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Voters flee Humza Yousaf’s fracturing SNP as poll finds just half of those who backed it in 2019 plan to do so at the next general election with more than a fifth switching to Labour


  • It comes as the First Minister deals with a wave of defections and departures 

Scottish voters are fleeing the fracturing Scottish National Party with little more than half of those who backed the party at the 2019 general election planning to do so next time, according to a new poll. 

Just 55 per cent of the SNP’s backers last time round are still behind Humza Yousaf’s troubled party, with 21 per cent saying they will switch to Labour.

The Scottish Election Survey’s Scoop Monitor also found that the SNP trails Anas Sarwar’s party 38 per cent to 32 per cent in Westminster voting intention.

It comes as the First Minister deals with a wave of defections and departures after just six months in charge in place of Nicola Sturgeon

MSP and former leadership contender Ash Regan fled to to Alba at the weekend, the third third senior figure to leave since Mr Yousaf took over.

He is facing attacks over his handling of attempts to win Scottish independence, while the police continue to investigate claims of fraud before he took over.

Some 43 per cent of those polled said they thought the country was going in the wrong direction, with 23 per cent saying it was on the right course. 

Fraser McMillan, Scottish Election Study researcher, said: ‘The data reinforces the impress we’ve been getting for most of this year that Scottish voters are ready to punish the SNP and the Conservatives, with both parties having spent a long time in power at Holyrood and Westminster respectively. 

Just 55 per cent of the SNP's backers last time round are still behind Humza Yousaf's troubled party, with 21 per cent saying they will switch to Labour.

Just 55 per cent of the SNP’s backers last time round are still behind Humza Yousaf’s troubled party, with 21 per cent saying they will switch to Labour.

The Scottish Election Survey's Scoop Monitor also found that the SNP trails Anas Sarwar's party 38 per cent to 32 per cent in Westminster voting intention.

The Scottish Election Survey’s Scoop Monitor also found that the SNP trails Anas Sarwar’s party 38 per cent to 32 per cent in Westminster voting intention.

It comes as the First Minister deals with a wave of defections and departures after just six months in charge in place of Nicola Sturgeon.

It comes as the First Minister deals with a wave of defections and departures after just six months in charge in place of Nicola Sturgeon.

MSP and former leadership contender Ash Regan fled to to Alba at the weekend, the third third senior figure to leave since Mr Yousaf took over.

MSP and former leadership contender Ash Regan fled to to Alba at the weekend, the third third senior figure to leave since Mr Yousaf took over.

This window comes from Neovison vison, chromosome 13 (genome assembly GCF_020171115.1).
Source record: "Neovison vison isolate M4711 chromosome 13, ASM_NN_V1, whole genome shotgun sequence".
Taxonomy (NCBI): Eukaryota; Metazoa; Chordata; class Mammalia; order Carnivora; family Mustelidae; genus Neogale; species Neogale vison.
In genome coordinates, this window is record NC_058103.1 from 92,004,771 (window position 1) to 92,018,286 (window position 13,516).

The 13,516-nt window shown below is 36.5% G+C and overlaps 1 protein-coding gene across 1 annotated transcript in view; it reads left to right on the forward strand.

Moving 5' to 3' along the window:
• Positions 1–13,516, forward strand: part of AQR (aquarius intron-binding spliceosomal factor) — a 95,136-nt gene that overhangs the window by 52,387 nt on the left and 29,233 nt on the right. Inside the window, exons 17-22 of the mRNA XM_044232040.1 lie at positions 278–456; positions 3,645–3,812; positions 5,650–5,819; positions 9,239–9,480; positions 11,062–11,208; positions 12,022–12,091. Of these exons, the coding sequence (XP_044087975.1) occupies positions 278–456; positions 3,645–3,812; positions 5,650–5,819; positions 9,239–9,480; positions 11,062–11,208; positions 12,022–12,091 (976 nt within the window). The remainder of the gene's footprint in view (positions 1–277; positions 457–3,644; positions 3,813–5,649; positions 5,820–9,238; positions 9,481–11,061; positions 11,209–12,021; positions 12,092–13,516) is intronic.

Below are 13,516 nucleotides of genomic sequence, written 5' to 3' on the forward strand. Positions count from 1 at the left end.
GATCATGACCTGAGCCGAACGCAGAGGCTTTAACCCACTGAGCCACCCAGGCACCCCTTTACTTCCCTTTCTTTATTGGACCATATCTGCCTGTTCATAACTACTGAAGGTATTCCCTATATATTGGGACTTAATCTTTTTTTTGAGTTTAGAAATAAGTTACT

‘Labour are currently attracting voters from all the other major parties, and picking up around 20 per cent of Yes supporters in Westminster vote intention.

‘The SNP’s dominance over the last decade has been built on monopolising pro-indy Scots, but they’re finally seeing some of that support drift away.’

The publication suggests the connection between support for Scottish independence and the SNP is weakening, with 53 per cent of those who indicated they would back a second referendum also supporting the SNP – a significant decline from previous elections when the figures regularly exceeded 80 per cent, according to pollsters.

The poll found nearly 20 per cent of those who voted for Scottish independence in the 2014 referendum intend to back Labour in the general election expected next year.

Among those who voted Conservative in 2019, 48 per cent said they would do so again, while 18 per cent are likely to vote Labour – with Sir Keir Starmer’s party also likely to attract 21 per cent of SNP voters and 38 per cent from the Liberal Democrats.

Meanwhile, the poll suggests 66 per cent of Scots expect Labour to win the next general election, while 12 per cent think the Tories will triumph, and 22 per cent are unsure.

But the SNP holds a slight edge over Labour in voting intentions for Holyrood’s constituency ballot in 2026, with 35 per cent compared to 32 per cent when undecided voters are removed.

The poll also shows that Scottish Labour leader Anas Sarwar remains marginally most popular among Scots with a mean rating of 4.3, over 4.0 for SNP leader and First Minister Humza Yousaf, while Scottish Conservative leader Douglas Ross scored 2.7.

UK Labour leader Sir Keir received an average 4.2, over Prime Minister Rishi Sunak’s 2.6 score.

The SNP Scottish Government received a minus 20 net rating when respondents assessed their performance since the last election, while the Tory-led UK Government scored minus 68.



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